The precautionary measure was taken by the judge without hearing the arguments of Uber, given that the company is based in the US tax haven of Delaware. The judge’s writ also instructs telecommunications and electronic-payment firms to stop processing transactions for Uber in Spain, as well as no longer hosting its software and applications.
Ouch. This could be the beginning of the end for Uber in Europe. If the rest of European courts follow suit — and they often do — they’re going to have a hard time turning this around.
Personally, I’m conflicted. On one hand, I’m not a fan of countries using legal measures to hamper innovation and limit competition, and I feel tech companies face more than their share’s worth of legal troubles. On the other hand though, Uber is a particularly sleazy company: no insurance of any kind for their drivers, no respect for their users' privacy, you name it. It’s hard to feel sympathetic towards them.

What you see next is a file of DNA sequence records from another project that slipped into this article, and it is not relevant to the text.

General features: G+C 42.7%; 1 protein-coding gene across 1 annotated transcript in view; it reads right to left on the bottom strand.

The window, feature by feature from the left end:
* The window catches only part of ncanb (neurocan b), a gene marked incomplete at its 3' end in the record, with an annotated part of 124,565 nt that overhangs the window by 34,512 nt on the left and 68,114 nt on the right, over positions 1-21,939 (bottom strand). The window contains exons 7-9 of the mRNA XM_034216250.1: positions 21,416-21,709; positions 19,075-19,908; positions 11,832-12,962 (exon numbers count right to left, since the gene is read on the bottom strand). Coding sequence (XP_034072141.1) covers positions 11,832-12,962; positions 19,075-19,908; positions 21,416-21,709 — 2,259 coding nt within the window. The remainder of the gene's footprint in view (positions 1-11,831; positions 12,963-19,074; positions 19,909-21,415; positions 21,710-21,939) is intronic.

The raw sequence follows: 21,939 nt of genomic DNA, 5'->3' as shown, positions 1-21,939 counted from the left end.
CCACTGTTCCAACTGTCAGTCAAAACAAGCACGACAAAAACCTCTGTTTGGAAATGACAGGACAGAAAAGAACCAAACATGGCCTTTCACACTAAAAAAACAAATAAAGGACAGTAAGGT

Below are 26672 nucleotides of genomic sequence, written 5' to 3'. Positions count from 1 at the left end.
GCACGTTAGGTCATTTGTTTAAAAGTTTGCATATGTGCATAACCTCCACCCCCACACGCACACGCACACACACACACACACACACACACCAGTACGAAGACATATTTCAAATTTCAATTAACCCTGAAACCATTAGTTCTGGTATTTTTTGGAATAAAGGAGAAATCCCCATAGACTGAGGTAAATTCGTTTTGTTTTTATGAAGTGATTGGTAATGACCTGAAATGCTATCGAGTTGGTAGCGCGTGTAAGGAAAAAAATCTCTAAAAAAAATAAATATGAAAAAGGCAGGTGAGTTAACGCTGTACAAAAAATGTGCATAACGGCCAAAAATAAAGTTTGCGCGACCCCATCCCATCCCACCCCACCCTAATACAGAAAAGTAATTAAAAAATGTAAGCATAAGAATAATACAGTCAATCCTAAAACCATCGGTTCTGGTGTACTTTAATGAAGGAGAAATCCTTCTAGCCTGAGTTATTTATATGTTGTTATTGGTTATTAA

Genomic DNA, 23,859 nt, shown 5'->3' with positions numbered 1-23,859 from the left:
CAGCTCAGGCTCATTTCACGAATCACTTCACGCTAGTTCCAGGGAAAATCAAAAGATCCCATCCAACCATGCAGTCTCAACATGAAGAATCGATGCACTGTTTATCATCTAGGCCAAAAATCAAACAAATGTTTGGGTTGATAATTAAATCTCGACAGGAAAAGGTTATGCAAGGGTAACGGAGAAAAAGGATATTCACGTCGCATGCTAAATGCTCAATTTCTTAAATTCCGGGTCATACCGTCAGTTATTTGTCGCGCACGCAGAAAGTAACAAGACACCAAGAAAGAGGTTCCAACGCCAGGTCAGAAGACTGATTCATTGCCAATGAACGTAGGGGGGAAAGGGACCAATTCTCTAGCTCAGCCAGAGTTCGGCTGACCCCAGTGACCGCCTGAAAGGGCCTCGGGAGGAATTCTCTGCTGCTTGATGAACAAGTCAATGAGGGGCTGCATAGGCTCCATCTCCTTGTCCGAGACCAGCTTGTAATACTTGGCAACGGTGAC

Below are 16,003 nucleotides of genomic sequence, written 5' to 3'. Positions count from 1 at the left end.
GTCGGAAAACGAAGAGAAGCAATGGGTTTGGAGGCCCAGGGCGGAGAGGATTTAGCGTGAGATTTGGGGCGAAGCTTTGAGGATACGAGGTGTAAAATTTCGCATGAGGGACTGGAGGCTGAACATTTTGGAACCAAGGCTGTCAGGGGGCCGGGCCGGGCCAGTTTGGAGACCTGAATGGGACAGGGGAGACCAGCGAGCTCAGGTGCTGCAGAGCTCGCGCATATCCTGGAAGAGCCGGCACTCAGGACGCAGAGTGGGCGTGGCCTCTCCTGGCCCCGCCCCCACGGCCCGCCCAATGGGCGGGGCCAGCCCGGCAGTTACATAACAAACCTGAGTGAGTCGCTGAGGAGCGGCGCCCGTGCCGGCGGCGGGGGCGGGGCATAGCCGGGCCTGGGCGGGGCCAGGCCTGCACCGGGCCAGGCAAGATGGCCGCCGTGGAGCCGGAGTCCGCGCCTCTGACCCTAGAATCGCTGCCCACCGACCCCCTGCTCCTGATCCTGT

Of course, this may be news today, but disruption always wins in the end. Even if it takes a while, it’s simply inevitable. A service mostly like Uber will probably exist sometime soon and become the new normal. But it won’t be Uber, at least not in its current incarnation. And I may be wrong, but I believe that’s a good thing.